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Ethnic Enclaves and Immigrant Labor Market Outcomes: Quasi-Experimental Evidence

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  • Anna Piil Damm

Abstract

I examine the effects of the ethnic enclave size on labor market outcomes of immigrants. I account for ability sorting into enclaves by exploiting a Danish spatial dispersal policy under which refugees were randomly dispersed across locations. First, I find strong evidence that refugees with unfavorable unobserved characteristics self-select into ethnic enclaves. Second, a relative standard deviation increase in the ethnic enclave size increases annual earnings by 18% on average, irrespective of skill level. Third, further findings are consistent with the explanation that ethnic networks disseminate job information, which increases the job-worker match quality and thereby the hourly wage rate. (c) 2009 by The University of Chicago.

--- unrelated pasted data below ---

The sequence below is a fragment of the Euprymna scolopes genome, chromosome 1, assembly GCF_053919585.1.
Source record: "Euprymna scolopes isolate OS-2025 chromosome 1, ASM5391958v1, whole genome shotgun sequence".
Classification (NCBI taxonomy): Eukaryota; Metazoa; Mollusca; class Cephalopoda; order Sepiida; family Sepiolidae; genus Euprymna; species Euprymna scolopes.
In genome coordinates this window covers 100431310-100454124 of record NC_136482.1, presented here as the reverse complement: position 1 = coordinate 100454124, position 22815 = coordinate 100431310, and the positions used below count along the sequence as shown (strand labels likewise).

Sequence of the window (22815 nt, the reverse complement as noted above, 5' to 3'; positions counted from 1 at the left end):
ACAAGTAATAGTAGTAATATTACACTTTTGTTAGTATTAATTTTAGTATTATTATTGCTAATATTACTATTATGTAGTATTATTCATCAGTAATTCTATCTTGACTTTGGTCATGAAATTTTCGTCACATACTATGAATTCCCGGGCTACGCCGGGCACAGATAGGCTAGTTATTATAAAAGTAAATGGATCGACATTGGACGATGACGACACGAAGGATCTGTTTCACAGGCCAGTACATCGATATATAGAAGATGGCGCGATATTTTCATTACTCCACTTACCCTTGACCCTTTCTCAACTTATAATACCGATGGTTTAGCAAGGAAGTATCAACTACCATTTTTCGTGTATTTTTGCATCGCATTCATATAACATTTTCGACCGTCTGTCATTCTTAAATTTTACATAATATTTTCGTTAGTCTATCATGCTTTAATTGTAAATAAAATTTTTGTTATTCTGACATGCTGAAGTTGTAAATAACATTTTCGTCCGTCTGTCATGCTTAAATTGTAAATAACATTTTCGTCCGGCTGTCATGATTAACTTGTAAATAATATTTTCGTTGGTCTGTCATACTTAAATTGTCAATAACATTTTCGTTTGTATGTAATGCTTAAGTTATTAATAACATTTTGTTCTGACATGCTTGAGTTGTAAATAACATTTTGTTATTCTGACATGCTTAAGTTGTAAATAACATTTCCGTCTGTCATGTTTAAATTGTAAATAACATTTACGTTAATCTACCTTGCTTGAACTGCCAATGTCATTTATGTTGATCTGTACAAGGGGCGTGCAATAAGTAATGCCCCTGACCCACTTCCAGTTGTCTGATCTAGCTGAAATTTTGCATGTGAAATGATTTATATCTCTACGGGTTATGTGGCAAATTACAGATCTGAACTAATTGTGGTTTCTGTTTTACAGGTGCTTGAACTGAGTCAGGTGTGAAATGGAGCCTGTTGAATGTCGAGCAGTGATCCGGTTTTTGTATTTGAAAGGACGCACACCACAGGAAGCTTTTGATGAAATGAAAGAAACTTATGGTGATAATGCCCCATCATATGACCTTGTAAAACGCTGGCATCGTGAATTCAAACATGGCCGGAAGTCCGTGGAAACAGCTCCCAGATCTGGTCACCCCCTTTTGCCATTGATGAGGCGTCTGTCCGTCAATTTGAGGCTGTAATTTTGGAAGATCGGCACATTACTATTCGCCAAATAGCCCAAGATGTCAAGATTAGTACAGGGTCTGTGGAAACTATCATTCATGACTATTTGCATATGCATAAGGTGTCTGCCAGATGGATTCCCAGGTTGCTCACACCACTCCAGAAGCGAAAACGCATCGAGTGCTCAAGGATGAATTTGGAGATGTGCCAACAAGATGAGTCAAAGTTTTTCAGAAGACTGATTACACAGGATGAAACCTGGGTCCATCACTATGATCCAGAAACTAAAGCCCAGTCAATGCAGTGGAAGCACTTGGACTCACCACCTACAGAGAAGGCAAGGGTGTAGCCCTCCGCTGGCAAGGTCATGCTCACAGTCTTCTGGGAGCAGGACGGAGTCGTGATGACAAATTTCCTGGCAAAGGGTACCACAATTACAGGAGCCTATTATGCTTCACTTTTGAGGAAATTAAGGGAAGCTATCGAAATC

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  • Anna Piil Damm, 2009. "Ethnic Enclaves and Immigrant Labor Market Outcomes: Quasi-Experimental Evidence," Journal of Labor Economics, University of Chicago Press, vol. 27(2), pages 281-314, April.
  • Handle: RePEc:ucp:jlabec:v:27:y:2009:i:2:p:281-314
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    JEL classification:

    • C35 - Mathematical and Quantitative Methods - - Multiple or Simultaneous Equation Models; Multiple Variables - - - Discrete Regression and Qualitative Choice Models; Discrete Regressors; Proportions
    • J15 - Labor and Demographic Economics - - Demographic Economics - - - Economics of Minorities, Races, Indigenous Peoples, and Immigrants; Non-labor Discrimination
    • J64 - Labor and Demographic Economics - - Mobility, Unemployment, Vacancies, and Immigrant Workers - - - Unemployment: Models, Duration, Incidence, and Job Search
    • Z13 - Other Special Topics - - Cultural Economics - - - Economic Sociology; Economic Anthropology; Language; Social and Economic Stratification

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